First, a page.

Prefatory note added November 30, 2014:Subsequent treatments of the subject of this page may be found in Section E of my September 20, 2013 University of Kansas School of Law Faculty Workshop Paper “The Mismeasure of Discrimination” and in Argument Part I of my November 17, 2014 amicus curiae brief filed in Texas Department of Housing and Community Development, et al. v.The Inclusive Communities Project, Inc., Supreme Court No. 13-1731.
This subpage is related to the Less Discriminatory Alternative – Procedural subpage of the Disparate Impact page of jpscanlan.com. That subpage treats anomalies in the procedure for establishing liability on the basis of the existence of a less discriminatory to a challenged practice. This page concerns the determination of what is a less discriminatory alternative.
When an entity’s practice causes a disparate impact on a protected group, liability often will turn on whether there exists a less discriminatory alternative that equally serve’s the entity’s interest. But given that virtually no one dealing with the issue understand the statistical pattern whereby the rarer an outcome the greater tends to be the relative difference in experiencing it and the smaller tends to be the relative difference in avoiding it – the principal subject of the Scanlan’s Rule page (SR) of this site – few appreciate the difficulty of determining what is a less discriminatory alternative.
The issue is simple enough with employment testing. It is well known that lowering a test cutoff tends to reduce relative differences in pass rates. For that reason, lowering a cutoff is deemed to reduce the discriminatory impact of an employment test. And, for reasons explained on the Employment Tests subpage of SR, lowering of cutoffs may properly be deemed to reduce the impact of an employment test so long as test scores do not dictate who is selected from among persons who pass the test.
But few realize that lowering a test cutoff tends to increase relative differences in failure rates, or that, in like manner, reducing the frequency of any adverse outcome tends to increase relative differences in experiencing it. Putting less discriminatory alternatives aside for a moment, the failure to understand such tendency creates problems appraising disparate impacts in the first place.
Such problems are illustrated, for example, in the many places where large relative differences in adverse outcomes rates (or high disadvantaged group representation among persons disqualified by a criterion) are assumed to be the consequence of stringent criteria. As discussed in the Discipline Disparities and the Lending Disparities, such differences (or disproportionate representations) are smaller than they would be with more lenient standards.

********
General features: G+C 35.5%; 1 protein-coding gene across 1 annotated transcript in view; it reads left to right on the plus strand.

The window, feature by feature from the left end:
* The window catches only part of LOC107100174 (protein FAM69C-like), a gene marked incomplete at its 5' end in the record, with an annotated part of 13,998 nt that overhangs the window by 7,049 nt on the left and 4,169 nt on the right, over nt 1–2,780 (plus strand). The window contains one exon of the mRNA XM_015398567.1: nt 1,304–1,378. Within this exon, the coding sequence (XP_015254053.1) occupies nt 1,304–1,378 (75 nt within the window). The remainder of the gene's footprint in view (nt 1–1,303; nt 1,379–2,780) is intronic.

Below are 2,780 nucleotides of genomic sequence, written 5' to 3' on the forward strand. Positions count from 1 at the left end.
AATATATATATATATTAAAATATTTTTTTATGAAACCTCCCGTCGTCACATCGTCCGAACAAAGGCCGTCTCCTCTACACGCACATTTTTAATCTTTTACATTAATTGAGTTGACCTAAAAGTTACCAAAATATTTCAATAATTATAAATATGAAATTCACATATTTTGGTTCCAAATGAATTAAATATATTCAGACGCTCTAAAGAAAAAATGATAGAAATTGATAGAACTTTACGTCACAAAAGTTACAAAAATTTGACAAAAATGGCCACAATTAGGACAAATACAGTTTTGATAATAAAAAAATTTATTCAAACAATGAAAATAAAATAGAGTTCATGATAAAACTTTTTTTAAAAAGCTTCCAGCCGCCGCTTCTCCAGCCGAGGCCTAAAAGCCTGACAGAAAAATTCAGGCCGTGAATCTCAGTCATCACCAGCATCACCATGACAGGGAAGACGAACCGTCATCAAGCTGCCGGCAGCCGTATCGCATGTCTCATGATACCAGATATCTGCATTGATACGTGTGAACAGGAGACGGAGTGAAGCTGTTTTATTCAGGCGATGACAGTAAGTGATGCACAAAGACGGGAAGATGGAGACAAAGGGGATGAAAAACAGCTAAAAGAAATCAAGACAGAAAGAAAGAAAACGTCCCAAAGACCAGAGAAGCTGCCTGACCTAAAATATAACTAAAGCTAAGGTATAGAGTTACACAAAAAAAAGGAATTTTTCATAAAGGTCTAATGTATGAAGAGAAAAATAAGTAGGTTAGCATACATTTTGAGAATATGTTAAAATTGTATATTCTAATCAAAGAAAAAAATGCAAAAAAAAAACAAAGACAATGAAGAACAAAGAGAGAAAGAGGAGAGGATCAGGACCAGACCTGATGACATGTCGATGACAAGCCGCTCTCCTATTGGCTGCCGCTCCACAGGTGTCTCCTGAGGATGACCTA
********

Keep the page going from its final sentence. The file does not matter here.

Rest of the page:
But anytime a disparate impact is appraised in terms of relative differences in adverse outcomes, what typically would be deemed the obvious less discriminatory alternative would tend to increase the relative difference in adverse outcomes. “The Perils of Provocative Statistics,” Public Interest (Winter 1991) treats a situation where those challenging to a teacher competency test on the basis of the disproportionate disqualification of black teachers maintained that the cutoff score was too high. But a lower cutoff would have increased the relative difference in disqualification rates. See also the varied issues treated in “Getting it Straight When Statistics Can Lie, Legal Times, June 28, 1993, and “An Issue of Numbers” (National Law Journal, Mar. 5, 1990), some of which are summarized on the Discipline Disparities,
The April 25, 2012 EEOC Enforcement Guidance styled “Consideration of Arrest and Conviction Records in Employment Decisions Under Title VII of the Civil Rights Act of 1964” (Section V.C) merely states that “if an employer successfully demonstrates that its policy or practice is job related for the position in question and consistent with business necessity, a Title VII plaintiff may still prevail by demonstrating that there is a less discriminatory ‘alternative employment practice’” that serves the employer’s legitimate goals as effectively as the challenged practice but that the employer refused to adopt.” It offers no guidance on how one would determine that the practice is less discriminatory. But challenges to arrest or conviction records commonly describe the impact in terms of relative differences in adverse outcomes and the things that typically would be deemed less discriminatory alternatives – i.e., things that would reduce overall disqualification rates – generally would increase relative differences in adverse outcomes. Those guidelines may be the subject of a separate subpage.